Wednesday, January 31, 2007

Around the Moon


NASA is studying a plan to have astronauts travel around the Moon around 2015, similiar to the Apollo 8 mission. This would use a rocket design combining the Ares V main stage with the upper stage of Ares I. This combination has been called Ares IV. This mission would allow test of a "skip entry" technique for landing on Earth.

Meanwhile Europeans and Russians are considering a similiar mission at about the same time. It would be embarassing for the US if somebody else got there first. If you have 100 million to spend on a holiday, Russia's Energia will fly YOU around the Moon in a Soyuz spacecraft. Everybody start saving those pennies!

NASA has planned a manifest of Orion missions. Some of these flights will service the ISS. NASA has no ISS flights planned for Orion after 2016. Hopefully a privately developed rocket will take over from there. Presently Orion 13 is planned for December 2019. During this 21-day mission 3 astronauts will finally set foot upon the Moon.

3 Comments:

Blogger Rae Ann said...

It's good to hear that there are definite plans to go back to the moon.

12:52 PM  
Blogger QUASAR9 said...

Hi Louise, you say "hopefully a privately built rockect will take over from there"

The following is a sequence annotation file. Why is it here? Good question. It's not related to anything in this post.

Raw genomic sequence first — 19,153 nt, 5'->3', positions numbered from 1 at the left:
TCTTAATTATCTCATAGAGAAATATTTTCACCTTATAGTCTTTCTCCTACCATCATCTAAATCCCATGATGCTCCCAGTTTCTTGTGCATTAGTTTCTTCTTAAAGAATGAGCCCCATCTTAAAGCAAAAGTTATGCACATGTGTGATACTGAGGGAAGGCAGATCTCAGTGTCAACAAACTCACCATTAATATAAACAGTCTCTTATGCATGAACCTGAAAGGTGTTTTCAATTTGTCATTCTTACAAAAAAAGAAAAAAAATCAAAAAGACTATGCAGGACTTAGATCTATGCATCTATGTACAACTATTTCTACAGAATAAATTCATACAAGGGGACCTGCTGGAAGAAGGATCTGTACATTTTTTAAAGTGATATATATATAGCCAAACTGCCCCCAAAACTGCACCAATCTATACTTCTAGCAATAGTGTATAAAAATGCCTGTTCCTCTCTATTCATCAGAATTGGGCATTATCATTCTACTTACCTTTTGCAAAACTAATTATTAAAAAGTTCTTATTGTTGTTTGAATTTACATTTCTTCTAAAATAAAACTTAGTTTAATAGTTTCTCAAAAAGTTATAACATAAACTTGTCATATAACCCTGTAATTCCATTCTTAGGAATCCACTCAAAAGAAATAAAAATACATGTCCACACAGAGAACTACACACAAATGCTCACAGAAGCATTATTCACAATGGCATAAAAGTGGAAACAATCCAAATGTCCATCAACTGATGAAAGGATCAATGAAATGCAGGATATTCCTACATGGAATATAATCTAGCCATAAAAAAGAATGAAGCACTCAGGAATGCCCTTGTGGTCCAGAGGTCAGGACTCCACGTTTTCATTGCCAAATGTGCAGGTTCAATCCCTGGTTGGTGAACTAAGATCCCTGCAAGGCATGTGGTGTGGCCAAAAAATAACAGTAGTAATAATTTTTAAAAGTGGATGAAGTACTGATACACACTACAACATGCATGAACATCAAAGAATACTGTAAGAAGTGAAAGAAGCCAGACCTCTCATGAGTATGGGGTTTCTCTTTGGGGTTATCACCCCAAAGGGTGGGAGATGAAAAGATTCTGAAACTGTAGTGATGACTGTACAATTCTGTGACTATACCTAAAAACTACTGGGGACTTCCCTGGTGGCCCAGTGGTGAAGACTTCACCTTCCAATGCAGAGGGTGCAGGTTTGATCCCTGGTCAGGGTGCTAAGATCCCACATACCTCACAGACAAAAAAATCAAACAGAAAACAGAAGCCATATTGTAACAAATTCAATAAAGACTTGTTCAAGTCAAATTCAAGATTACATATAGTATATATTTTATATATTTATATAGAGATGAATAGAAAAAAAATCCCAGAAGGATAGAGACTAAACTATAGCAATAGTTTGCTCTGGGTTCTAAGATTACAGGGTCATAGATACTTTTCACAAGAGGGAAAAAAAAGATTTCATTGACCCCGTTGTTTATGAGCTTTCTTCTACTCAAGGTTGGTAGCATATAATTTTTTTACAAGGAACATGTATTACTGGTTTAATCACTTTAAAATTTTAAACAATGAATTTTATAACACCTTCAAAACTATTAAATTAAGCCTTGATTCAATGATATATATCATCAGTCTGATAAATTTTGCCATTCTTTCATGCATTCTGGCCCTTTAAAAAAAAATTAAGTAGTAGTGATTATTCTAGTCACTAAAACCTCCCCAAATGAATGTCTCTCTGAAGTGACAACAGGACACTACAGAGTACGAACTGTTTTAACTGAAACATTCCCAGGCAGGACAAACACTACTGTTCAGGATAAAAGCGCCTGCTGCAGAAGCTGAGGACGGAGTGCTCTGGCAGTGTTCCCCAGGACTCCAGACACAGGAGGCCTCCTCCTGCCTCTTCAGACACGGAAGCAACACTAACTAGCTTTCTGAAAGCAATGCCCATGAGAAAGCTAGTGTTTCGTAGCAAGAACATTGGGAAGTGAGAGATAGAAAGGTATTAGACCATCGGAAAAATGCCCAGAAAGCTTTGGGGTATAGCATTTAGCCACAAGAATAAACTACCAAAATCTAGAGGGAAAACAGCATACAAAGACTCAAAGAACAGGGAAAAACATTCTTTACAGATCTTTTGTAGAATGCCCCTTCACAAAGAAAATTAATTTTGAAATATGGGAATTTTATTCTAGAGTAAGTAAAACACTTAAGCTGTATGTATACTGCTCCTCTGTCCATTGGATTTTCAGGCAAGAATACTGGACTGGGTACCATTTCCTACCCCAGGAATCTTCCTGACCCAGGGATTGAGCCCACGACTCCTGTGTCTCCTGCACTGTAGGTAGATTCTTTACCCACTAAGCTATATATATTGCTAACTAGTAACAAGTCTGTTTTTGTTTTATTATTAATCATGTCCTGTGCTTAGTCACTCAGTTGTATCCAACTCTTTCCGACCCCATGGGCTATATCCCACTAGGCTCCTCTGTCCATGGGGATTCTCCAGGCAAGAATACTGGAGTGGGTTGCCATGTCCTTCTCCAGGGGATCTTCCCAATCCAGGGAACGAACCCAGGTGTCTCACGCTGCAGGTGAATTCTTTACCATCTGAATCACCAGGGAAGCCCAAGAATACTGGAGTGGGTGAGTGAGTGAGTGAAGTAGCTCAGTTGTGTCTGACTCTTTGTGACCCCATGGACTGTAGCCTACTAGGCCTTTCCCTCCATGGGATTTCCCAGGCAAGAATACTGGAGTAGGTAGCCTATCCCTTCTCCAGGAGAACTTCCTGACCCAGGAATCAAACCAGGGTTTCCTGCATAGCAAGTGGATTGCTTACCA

Only governments have the real funds to sponsot space exploration.
Anything 'privately' built, will be built with vast subsidies from government - or from vast tax breaks - putting 'ownership' of projects in private hands.

Though several flags of the Soviet Union and the United States have been symbolically planted on the Moon, the Russian and U.S. governments make no claims to any part of the Moon's surface. Russia and the U.S. are party to the Outer Space Treaty, which places the Moon under the same jurisdiction as international waters (res communis).
This treaty also restricts use of the Moon to peaceful purposes, explicitly banning weapons of mass destruction (including nuclear weapons) and military installations of any kind.

A second treaty, the Moon Treaty, was proposed to restrict the exploitation of the Moon's resources by any single nation, but it has not been signed by any of the space-faring nations. Several individuals have made claims to the Moon in whole or in part, though none of these claims are generally considered credible (see Extraterrestrial real estate).

China may well become the first 'nation' to find a use for the Moon's resources
More is achieved by the will of government's than by the individual's quest for profit

2:00 PM  
Blogger L. Riofrio said...

HI Q9: It's a step forward that private companies are participating in COTS to resupply ISS. Exploration still looks like the business of NASA, for now. Government agencies are best for things that lose money.

6:51 PM  

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